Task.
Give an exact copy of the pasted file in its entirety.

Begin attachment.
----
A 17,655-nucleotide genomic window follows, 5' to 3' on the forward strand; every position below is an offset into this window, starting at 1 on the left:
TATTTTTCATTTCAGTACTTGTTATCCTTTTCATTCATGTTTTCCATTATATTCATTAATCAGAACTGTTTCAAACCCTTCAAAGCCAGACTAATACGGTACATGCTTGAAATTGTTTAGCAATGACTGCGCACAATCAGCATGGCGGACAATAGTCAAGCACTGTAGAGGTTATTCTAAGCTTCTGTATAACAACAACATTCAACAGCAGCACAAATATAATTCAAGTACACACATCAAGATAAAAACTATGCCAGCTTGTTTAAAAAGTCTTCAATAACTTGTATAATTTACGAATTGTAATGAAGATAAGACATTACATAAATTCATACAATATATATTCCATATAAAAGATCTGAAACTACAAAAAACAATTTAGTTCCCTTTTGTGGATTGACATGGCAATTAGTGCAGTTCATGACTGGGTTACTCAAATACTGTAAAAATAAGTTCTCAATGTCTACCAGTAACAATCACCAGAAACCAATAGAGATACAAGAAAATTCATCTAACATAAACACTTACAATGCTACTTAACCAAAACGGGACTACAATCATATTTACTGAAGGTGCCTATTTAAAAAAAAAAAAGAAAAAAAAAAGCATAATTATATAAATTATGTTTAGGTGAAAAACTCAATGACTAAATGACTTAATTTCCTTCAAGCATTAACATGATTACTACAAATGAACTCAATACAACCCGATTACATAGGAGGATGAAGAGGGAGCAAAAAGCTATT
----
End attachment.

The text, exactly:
A 17,655-nucleotide genomic window follows, 5' to 3' on the forward strand; every position below is an offset into this window, starting at 1 on the left:
TATTTTTCATTTCAGTACTTGTTATCCTTTTCATTCATGTTTTCCATTATATTCATTAATCAGAACTGTTTCAAACCCTTCAAAGCCAGACTAATACGGTACATGCTTGAAATTGTTTAGCAATGACTGCGCACAATCAGCATGGCGGACAATAGTCAAGCACTGTAGAGGTTATTCTAAGCTTCTGTATAACAACAACATTCAACAGCAGCACAAATATAATTCAAGTACACACATCAAGATAAAAACTATGCCAGCTTGTTTAAAAAGTCTTCAATAACTTGTATAATTTACGAATTGTAATGAAGATAAGACATTACATAAATTCATACAATATATATTCCATATAAAAGATCTGAAACTACAAAAAACAATTTAGTTCCCTTTTGTGGATTGACATGGCAATTAGTGCAGTTCATGACTGGGTTACTCAAATACTGTAAAAATAAGTTCTCAATGTCTACCAGTAACAATCACCAGAAACCAATAGAGATACAAGAAAATTCATCTAACATAAACACTTACAATGCTACTTAACCAAAACGGGACTACAATCATATTTACTGAAGGTGCCTATTTAAAAAAAAAAAAGAAAAAAAAAAGCATAATTATATAAATTATGTTTAGGTGAAAAACTCAATGACTAAATGACTTAATTTCCTTCAAGCATTAACATGATTACTACAAATGAACTCAATACAACCCGATTACATAGGAGGATGAAGAGGGAGCAAAAAGCTATT